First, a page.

Want to stay on the coast? Homeowners weigh post-Sandy elevation.
As homeowners consider long-term solutions for superstorm Sandy damage, they may have to raise foundations – or move. Some flood experts say the latter may be the wiser course of action.
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Clarke also has strong links to the area where her home flooded. In a brief drive around the neighborhood, she stops to say hello to a distant relative, who is cleaning up after the storm. She remembers her grandmother's home a short distance away in Harbor View – a community also flooded by the storm. And she and her husband often launch kayaks from their backyard and paddle around the harbor.Skip to next paragraph
In Pictures Sandy: Chronicle of an unrelenting storm
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But for most homeowners, a key factor in determining how to rebuild will be where FEMA decides there might be flooding in the future. The agency is in the process of revamping its flood maps by using technologies such as computer modeling and lasers from space.
"Some of the communities said, we don't believe this new technology, raising the lines to a degree we did not see happen in Katrina," says Mr. Roy, who is also associated with the charity organization International Relief & Development, based in Arlington, Va. "Why build to higher marks?"
A main reason to build to higher flood lines is the loss of financial assistance in case of another flood. FEMA does provide grants to affected households, including some that don't have flood insurance, but to be eligible for future assistance, families then have to purchase flood insurance for a number of years and in many cases abide by state requirements for building codes.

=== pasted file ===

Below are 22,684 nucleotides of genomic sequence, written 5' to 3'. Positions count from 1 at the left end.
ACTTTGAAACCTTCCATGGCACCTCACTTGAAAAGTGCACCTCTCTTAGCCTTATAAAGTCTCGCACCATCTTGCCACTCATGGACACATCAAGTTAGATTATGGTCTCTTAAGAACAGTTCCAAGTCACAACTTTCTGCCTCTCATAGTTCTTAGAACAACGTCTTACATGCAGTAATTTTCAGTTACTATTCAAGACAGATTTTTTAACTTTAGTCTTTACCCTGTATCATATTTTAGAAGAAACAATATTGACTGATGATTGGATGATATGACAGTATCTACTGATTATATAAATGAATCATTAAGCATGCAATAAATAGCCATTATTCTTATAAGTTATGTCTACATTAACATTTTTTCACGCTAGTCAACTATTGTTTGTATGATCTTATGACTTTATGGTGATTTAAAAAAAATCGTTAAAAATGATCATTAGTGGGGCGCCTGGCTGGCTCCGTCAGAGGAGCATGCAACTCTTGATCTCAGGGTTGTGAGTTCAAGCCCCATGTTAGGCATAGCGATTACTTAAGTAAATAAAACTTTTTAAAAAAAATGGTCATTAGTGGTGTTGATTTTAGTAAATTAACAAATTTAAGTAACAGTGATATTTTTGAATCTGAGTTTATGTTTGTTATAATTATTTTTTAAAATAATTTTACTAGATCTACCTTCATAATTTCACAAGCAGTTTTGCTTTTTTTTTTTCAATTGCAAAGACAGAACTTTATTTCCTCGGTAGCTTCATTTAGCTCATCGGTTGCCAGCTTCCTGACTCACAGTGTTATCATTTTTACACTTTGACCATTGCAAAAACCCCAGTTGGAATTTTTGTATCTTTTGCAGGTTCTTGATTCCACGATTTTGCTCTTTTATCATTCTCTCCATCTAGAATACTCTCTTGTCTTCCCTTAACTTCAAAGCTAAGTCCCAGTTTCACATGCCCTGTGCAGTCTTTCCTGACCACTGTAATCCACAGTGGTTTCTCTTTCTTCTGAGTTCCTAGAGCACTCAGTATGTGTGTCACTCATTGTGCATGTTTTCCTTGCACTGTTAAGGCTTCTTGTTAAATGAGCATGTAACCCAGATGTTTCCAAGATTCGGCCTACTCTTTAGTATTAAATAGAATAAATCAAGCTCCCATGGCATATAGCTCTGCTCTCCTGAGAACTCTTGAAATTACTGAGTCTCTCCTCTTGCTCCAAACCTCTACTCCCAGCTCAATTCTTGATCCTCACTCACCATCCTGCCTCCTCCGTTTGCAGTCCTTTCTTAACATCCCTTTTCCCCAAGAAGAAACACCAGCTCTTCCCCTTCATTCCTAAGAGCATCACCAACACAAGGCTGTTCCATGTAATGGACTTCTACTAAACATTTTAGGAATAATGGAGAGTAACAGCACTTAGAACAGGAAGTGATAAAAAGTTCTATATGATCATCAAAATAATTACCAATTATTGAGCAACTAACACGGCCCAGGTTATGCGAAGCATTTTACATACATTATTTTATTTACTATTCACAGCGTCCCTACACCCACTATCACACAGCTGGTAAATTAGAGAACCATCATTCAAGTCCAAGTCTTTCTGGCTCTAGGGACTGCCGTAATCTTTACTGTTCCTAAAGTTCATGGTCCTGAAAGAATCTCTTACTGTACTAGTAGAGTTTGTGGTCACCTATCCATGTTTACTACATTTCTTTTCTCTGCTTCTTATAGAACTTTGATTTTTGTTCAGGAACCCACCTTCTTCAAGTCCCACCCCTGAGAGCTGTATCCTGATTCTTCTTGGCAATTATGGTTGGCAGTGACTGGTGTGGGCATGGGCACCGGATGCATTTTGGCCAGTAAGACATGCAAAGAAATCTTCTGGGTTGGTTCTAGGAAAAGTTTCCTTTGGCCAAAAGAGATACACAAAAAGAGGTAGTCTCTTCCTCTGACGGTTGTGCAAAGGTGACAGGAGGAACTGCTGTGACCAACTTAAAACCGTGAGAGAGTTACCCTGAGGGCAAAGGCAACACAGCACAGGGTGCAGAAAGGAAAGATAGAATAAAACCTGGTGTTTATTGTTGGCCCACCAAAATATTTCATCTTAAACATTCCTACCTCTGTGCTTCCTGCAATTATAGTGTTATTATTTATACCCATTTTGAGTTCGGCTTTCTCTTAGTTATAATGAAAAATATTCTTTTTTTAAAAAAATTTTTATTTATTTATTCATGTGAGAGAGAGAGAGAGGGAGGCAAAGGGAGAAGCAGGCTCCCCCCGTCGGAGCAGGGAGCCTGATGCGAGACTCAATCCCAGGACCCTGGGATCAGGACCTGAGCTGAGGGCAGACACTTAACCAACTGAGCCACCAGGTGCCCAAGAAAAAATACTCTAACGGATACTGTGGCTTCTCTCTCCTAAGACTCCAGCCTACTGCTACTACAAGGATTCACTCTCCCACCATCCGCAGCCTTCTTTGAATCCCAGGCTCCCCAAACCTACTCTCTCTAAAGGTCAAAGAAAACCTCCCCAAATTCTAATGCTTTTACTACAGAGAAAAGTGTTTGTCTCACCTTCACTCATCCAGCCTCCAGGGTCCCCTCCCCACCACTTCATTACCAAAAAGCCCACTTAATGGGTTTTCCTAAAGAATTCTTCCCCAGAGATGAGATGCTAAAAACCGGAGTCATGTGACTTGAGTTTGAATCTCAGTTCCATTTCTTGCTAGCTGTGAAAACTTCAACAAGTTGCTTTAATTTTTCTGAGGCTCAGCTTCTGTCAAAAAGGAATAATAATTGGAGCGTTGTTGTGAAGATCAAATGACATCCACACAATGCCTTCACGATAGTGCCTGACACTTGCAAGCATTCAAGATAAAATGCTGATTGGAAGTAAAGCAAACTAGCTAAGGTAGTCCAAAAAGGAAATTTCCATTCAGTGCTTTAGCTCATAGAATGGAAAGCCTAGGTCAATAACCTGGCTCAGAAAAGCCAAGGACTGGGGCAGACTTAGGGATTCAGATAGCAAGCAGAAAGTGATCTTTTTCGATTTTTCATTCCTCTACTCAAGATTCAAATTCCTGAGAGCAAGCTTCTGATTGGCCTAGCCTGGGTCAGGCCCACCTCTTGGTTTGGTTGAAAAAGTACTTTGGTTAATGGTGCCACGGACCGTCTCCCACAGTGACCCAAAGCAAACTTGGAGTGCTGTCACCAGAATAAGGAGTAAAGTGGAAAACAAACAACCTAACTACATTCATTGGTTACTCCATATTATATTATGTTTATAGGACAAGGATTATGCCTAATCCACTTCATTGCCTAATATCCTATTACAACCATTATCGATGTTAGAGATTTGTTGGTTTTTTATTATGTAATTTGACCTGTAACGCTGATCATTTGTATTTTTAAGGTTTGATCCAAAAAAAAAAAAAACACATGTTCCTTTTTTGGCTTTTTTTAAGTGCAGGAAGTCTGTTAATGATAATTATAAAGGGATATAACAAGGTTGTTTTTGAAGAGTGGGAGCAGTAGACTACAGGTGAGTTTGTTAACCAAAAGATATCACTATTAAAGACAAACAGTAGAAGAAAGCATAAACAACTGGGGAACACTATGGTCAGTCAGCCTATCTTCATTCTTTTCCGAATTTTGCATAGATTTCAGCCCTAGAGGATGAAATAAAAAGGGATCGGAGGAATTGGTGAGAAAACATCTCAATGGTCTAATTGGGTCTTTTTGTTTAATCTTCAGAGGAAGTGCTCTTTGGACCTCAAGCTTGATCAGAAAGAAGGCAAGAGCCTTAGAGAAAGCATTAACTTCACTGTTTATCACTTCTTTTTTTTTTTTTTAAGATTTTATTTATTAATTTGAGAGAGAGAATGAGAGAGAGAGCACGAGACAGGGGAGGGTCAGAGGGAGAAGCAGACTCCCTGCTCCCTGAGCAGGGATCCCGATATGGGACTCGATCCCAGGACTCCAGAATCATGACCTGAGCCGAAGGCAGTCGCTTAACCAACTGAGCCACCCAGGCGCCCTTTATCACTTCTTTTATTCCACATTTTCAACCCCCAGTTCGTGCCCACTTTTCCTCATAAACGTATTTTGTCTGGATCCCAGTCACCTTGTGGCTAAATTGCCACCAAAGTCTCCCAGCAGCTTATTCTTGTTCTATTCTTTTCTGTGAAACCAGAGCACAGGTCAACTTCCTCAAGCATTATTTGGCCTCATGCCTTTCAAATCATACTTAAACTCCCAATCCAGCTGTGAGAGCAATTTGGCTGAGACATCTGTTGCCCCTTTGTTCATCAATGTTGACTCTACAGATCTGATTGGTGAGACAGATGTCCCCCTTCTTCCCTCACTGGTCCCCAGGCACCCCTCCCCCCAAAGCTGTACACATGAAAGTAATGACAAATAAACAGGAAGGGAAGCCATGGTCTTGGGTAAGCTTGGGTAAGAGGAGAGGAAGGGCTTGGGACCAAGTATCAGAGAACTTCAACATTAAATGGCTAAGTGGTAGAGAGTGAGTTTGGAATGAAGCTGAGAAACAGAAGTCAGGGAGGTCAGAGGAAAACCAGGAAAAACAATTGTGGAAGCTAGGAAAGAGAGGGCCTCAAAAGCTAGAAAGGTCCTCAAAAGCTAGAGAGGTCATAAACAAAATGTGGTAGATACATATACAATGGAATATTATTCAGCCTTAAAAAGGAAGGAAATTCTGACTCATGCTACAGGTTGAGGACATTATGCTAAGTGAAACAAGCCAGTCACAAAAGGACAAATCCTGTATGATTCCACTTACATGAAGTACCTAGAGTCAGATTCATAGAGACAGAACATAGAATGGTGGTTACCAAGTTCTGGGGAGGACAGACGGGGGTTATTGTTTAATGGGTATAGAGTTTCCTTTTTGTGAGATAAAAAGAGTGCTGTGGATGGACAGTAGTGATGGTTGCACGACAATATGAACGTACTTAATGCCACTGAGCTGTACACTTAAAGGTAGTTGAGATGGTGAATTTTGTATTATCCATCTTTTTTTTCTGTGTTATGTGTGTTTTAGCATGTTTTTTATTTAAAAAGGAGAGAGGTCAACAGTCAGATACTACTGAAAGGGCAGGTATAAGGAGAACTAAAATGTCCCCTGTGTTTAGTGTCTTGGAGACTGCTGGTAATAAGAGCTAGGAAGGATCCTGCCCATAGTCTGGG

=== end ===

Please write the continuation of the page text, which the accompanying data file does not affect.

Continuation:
"When faced with the loss of funds, most people take the economically prudent course and incorporate the standards," Roy says. "If you build to the new standards, you get the best insurance rates, and you have the best chance to weather the next storm."
Under federal flood-insurance regulations, if a flooded house is in an area where the waves that inflicted damage were larger than three feet and the home requires more than a 50 percent repair, the homeowner is likely to have to rebuild on a piling foundation and elevate the home in some manner, says Spencer Rogers, a coastal erosion and construction specialist who is involved with North Carolina Sea Grant, which works on coastal issues.
Pilings need to be deeply embedded so that erosion won't weaken them. And the house has to be high enough so a wave won't hit it.
"A very small breaking wave can destroy a building very quickly," Mr. Rogers says. "Added height for the foundation is the only safety factor."
Mr. Pilkey has found in his studies that houses that were built two feet above the 100-year flood level have always survived. "That seems to be the magic number. Everything above that was safe," he says.
In Norwalk where the Clarkes live, officials anticipate that FEMA will require buildings to be elevated about another foot as a result of Sandy.
The Clarkes' house, which is already about seven feet above the mean high tide, may have to be elevated to 14 feet above high water, depending on the FEMA changes, says Joseph Delallo, an official in the building-code enforcement department.
"You are not going to stop the water," Mr. Delallo says. "If you elevate the house, then you don't have to worry about it."
IN PICTURES: Sandy – chronicle of an unrelenting storm